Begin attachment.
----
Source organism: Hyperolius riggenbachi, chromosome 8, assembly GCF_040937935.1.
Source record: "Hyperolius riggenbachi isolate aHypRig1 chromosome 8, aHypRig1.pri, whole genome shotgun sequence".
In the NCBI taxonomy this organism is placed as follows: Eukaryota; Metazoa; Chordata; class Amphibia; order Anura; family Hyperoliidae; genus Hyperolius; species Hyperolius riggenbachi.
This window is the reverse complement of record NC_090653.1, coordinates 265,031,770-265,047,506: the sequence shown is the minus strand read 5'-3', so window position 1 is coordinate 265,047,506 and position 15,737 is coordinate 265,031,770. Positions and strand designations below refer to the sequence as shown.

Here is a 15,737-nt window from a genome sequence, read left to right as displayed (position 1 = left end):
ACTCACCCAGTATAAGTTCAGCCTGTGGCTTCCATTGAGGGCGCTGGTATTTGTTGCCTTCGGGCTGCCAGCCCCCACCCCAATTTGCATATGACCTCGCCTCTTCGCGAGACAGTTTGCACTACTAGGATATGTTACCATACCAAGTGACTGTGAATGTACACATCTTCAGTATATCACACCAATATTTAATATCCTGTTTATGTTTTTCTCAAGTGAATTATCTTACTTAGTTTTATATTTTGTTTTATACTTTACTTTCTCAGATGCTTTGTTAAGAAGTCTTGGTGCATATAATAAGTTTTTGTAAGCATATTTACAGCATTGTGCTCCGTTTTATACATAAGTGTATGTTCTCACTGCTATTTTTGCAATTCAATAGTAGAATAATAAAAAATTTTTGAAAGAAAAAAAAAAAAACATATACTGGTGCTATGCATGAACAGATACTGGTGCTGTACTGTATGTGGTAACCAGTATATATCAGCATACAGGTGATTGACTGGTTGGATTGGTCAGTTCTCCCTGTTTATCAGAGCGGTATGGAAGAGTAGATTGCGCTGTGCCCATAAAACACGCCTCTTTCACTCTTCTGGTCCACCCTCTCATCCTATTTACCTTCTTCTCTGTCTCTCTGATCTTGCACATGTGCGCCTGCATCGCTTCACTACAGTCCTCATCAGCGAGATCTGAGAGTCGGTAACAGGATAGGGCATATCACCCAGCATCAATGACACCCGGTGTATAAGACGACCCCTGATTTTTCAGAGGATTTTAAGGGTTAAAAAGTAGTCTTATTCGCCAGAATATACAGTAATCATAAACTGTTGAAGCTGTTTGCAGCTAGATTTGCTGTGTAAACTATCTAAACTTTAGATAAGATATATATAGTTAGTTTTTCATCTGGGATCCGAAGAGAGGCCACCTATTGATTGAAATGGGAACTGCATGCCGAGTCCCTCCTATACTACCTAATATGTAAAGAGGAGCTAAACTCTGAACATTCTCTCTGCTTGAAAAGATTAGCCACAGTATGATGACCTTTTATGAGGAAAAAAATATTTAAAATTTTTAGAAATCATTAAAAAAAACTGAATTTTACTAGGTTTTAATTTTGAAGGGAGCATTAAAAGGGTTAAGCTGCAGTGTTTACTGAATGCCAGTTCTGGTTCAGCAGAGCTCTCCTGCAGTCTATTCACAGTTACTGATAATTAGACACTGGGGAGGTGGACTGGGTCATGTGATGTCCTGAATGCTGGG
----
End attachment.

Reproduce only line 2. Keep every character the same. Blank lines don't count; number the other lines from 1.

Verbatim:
Source record: "Hyperolius riggenbachi isolate aHypRig1 chromosome 8, aHypRig1.pri, whole genome shotgun sequence".